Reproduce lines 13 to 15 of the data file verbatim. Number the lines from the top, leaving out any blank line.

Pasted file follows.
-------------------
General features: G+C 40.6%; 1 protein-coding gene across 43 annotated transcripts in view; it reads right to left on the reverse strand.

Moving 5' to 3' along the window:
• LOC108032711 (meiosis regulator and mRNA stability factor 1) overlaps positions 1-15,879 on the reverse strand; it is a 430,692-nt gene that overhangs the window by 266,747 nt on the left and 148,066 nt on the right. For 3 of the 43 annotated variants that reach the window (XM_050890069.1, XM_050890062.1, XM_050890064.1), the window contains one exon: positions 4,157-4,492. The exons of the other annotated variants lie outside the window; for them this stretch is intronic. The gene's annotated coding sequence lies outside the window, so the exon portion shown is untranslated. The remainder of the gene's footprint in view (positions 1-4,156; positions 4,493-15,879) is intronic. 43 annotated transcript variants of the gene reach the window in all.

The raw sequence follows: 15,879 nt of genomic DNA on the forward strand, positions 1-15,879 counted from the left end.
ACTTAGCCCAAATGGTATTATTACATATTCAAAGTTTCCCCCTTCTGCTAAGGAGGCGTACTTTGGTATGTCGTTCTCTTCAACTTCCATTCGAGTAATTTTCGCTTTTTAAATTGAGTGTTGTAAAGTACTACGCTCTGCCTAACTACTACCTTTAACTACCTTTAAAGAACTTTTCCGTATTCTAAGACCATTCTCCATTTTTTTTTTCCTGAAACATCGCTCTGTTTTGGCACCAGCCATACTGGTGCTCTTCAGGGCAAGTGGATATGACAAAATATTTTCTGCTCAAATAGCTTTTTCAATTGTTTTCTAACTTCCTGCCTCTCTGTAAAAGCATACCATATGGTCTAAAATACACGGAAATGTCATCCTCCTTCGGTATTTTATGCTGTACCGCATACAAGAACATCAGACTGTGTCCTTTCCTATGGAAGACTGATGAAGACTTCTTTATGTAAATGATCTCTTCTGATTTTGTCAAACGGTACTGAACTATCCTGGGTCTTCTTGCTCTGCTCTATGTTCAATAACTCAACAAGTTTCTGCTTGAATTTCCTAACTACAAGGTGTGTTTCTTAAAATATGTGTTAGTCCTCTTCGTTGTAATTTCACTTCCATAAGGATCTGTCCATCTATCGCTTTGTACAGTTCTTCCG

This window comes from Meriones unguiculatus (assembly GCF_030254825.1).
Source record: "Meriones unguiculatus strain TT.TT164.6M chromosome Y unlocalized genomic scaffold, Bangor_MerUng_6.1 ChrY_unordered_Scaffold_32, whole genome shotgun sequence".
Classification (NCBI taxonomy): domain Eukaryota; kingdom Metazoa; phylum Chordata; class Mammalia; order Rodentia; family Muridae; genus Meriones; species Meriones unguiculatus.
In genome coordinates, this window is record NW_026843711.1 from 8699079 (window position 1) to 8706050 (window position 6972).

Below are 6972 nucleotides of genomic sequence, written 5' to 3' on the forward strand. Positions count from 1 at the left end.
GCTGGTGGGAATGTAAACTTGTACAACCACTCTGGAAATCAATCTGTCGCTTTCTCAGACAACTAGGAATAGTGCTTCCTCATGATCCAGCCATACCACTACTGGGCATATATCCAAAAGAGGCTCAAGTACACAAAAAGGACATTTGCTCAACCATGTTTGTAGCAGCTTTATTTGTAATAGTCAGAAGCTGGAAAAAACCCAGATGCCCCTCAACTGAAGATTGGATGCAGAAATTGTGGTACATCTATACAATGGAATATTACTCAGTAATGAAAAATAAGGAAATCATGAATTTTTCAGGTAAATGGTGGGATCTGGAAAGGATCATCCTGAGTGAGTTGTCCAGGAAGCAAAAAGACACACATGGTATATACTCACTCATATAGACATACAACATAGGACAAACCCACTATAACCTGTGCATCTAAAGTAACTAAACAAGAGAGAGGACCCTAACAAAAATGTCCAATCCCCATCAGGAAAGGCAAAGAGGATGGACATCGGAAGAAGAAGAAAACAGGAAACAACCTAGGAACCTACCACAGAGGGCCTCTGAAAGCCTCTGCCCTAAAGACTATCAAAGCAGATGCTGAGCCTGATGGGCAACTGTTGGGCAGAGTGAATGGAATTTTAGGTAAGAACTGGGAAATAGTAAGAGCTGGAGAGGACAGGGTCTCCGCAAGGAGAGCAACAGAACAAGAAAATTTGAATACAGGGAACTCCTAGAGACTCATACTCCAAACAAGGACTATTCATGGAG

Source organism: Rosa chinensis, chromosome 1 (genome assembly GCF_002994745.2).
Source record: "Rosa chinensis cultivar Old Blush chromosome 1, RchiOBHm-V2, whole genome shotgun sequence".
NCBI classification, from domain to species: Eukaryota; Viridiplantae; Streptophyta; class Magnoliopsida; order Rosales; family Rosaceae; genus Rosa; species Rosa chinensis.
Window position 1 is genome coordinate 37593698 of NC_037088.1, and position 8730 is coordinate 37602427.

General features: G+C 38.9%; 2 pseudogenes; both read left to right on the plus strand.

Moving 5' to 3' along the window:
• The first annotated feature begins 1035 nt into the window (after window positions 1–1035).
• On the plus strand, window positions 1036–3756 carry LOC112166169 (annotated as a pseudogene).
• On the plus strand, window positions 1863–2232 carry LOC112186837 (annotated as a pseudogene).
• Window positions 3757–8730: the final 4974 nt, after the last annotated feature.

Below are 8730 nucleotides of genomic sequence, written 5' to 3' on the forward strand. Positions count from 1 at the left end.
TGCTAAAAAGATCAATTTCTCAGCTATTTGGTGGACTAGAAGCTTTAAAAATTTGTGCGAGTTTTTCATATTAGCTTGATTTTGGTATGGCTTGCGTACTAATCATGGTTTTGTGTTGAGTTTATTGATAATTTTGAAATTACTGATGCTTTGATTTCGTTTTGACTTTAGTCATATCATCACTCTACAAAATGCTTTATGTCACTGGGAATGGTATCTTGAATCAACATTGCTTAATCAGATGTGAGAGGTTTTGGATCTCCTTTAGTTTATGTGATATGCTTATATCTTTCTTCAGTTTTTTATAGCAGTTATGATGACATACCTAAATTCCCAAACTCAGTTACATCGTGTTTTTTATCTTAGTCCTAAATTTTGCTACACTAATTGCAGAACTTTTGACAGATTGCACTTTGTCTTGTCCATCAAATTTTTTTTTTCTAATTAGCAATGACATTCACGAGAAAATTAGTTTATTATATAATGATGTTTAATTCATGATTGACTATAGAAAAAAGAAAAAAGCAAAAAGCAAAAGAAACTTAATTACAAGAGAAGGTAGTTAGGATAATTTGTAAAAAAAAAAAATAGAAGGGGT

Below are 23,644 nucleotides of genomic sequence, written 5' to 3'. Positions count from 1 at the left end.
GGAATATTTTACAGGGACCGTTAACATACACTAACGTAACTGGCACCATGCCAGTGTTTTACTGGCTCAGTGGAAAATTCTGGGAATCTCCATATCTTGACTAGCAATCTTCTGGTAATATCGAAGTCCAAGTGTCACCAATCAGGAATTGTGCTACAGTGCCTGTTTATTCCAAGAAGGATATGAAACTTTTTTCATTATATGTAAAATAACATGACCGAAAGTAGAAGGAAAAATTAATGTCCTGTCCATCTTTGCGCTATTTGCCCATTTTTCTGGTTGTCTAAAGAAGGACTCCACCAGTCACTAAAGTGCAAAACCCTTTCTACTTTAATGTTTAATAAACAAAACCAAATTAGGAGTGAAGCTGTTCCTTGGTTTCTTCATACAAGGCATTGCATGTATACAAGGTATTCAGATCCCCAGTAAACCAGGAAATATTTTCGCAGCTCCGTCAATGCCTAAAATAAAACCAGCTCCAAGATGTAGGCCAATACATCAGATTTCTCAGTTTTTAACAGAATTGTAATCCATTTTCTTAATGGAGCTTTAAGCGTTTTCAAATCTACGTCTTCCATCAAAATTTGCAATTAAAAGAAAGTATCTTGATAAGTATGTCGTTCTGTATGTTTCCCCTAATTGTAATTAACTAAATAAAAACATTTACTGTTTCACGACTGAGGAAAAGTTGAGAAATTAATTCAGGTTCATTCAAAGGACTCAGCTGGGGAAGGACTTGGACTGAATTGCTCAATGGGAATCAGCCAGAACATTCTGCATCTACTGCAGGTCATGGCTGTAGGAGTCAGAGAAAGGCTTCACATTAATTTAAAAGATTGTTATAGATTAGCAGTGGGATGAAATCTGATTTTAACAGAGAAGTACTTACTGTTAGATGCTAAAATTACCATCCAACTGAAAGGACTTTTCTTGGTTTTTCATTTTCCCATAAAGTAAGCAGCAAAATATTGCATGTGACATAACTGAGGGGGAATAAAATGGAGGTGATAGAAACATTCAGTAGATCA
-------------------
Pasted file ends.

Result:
Source record: "Rosa chinensis cultivar Old Blush chromosome 1, RchiOBHm-V2, whole genome shotgun sequence".
NCBI classification, from domain to species: Eukaryota; Viridiplantae; Streptophyta; class Magnoliopsida; order Rosales; family Rosaceae; genus Rosa; species Rosa chinensis.
Window position 1 is genome coordinate 37593698 of NC_037088.1, and position 8730 is coordinate 37602427.